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How to Hone Your Writing Voice as a Thought Leader

4 Mins read

For centuries, thought leaders have emerged from every industry and niche field imaginable. Although the concept of becoming a thought leader isn’t necessarily new, becoming one requires a deep subject matter expert with views that are considered influential in one’s chosen field.

To that end, it’s extremely difficult — if not impossible — to become an effective thought leader without working on your writing. Be it through blogs, essays, or social media content, writing is the primary avenue thought leaders use to reach their target audience and get their ideas out into the world. 

If you’re seeking to become a thought leader, but the very idea of writing makes you want to think twice, the good news is that you don’t need to be the next Hemingway in order to be a great thought leader. What matters more is that your writing is done in your own unique voice. 

Honing a particular tone of voice can help thought leaders attract an audience that will be more likely to meaningfully engage with their content — leading to effective influence — but how does a thought leader develop this unique voice? 

Luckily, it’s not nearly as difficult as it may initially seem. Here are some tips to help you find your voice as a burgeoning thought leader and influential writer.

Write naturally

When you’re first beginning to write, you may be tempted to try and sound as formal as possible. After all, who’s going to take advice from someone who doesn’t come off as well-read and intelligent? 

However, a tone that comes off as too formal or authoritative can be a turnoff to readers who are seeking to connect with a more down-to-earth piece of writing. Writing how you speak may seem awkward at first, but once you get used to it, it helps lend an extra touch of authenticity to your written content. 

Although writing the same way you naturally speak may need to be tweaked depending on the outlet you are writing for as a thought leader, many outlets you’ll contribute your writing to will allow for a more relaxed tone of voice. Interjections, slang, and asides can add personality to your message, and open the door for a connection with people who speak the same way you do. 

When people “hear” themselves in a piece of writing, they’re far more likely to engage with the content and seek out additional forms of engagement with you and your platform. 

If possible, write a little bit more every day

They say that practice makes perfect, but this adage may hold more true nowhere else than it does with writing. After all, the more often that you write, the better your unique voice will become. 

Before trying to snag a guest contributor spot with a well-known outlet or an op-ed piece on someone else’s blog, you should already have your own website that features your past written content. Using your own outlet in this way will give you an opportunity to practice writing naturally.

Additionally, looking back at your older written content can help you refine your work and analyze what has worked, or what may have fallen flat with your target audience of readers. As you look at your previous writing, you’ll likely begin to notice certain themes emerging, allowing you to better identify what your unique voice truly is and sounds like, as well as how to adapt it to different audiences in the future.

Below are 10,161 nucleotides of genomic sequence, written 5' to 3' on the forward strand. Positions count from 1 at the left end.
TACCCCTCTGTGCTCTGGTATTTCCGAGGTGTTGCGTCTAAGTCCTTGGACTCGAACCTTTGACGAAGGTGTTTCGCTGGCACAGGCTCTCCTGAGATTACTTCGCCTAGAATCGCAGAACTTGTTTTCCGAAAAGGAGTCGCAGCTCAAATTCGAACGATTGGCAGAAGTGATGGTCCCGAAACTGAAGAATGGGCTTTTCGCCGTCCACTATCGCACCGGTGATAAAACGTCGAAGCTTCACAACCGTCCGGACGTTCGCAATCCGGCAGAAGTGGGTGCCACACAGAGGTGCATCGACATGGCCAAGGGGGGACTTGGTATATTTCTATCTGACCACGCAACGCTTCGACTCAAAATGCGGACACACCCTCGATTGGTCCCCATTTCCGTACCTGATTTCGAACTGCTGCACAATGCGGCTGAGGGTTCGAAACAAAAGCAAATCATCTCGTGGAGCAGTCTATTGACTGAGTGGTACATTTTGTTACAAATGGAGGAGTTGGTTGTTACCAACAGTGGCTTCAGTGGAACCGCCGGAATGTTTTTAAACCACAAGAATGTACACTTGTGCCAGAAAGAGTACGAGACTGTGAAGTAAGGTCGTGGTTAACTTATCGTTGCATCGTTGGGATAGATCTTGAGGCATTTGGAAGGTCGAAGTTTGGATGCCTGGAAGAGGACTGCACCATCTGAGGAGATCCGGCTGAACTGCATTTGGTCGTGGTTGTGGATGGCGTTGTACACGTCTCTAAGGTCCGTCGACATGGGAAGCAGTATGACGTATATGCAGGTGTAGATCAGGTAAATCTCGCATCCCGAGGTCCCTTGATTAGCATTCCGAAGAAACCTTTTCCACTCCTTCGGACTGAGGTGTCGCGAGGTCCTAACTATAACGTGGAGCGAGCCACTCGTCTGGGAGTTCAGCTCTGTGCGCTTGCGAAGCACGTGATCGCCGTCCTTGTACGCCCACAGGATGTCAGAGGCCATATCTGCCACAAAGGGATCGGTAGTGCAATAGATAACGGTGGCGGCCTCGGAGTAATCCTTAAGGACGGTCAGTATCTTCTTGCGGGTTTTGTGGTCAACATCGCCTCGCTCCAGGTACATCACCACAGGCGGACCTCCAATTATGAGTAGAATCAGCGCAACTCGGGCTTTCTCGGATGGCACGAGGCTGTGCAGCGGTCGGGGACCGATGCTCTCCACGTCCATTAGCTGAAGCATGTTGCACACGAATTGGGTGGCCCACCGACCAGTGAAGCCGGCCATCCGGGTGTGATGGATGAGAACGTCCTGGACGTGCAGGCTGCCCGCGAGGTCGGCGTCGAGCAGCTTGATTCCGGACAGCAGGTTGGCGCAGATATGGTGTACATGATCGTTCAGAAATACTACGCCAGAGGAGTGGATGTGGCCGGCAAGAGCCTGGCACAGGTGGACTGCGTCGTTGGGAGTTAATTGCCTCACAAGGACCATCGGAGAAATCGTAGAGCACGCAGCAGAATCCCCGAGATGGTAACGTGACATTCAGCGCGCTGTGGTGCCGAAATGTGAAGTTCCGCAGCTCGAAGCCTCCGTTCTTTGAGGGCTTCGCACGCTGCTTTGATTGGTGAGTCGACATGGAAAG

Always consider your target audience and the outlet’s readers

The people who read your content matter immensely. As a thought leader, it’s your duty to consider who they are, what they want to read, and how they engage with content online if you have hopes of reaching them with your words. 

While your voice should always remain unique to you, it may need a tweak here or there to fit the audience of whatever outlet you may be writing for or whatever audience you hope to reach with your own content. Content published by a website like Buzzfeed, for example, is going to sound wildly different from content accepted and printed by an outlet like The Atlantic. 

Just like when you’re starting a new business, you must first deeply analyze your target audience when you’re starting out on the journey to establish yourself as a thought leader. Why are they your audience, and what specific demographics do they comprise? How do they speak? What products or services do they gravitate toward? These are all questions that you have to ask yourself when trying to pinpoint who is most likely to engage with your writing. 

Keep your writing focused

Successful thought leaders are those that hone in on a particular topic or area of expertise. You can try to be multifaceted — some have succeeded in making that work — but it’s more likely that you’ll end up confusing your audience, causing them to go elsewhere for inspiration. 

Remember that there are thought leaders present in virtually every niche, and that some of those spaces — health and wellness, for example — are already incredibly saturated. By focusing on your niche, you can better engage an audience that’s likely already interested in reading your particular content. Take a deeper look at your content writing strategy and weave your niche expertise into everything you put out into the world. This will enable you to more easily establish yourself as an effective thought leader in your chosen sector. 

With the rise of social media, the barriers to entry for thought leadership have been lowered. By establishing a unique voice and applying it to your writing, you can set yourself apart in a crowded field and make a meaningful impact on readers who are clamoring to hear your message. 

Amanda Reseburg is a writer for Otter PR.

Thought leader stock image by insta_photos/Shutterstock

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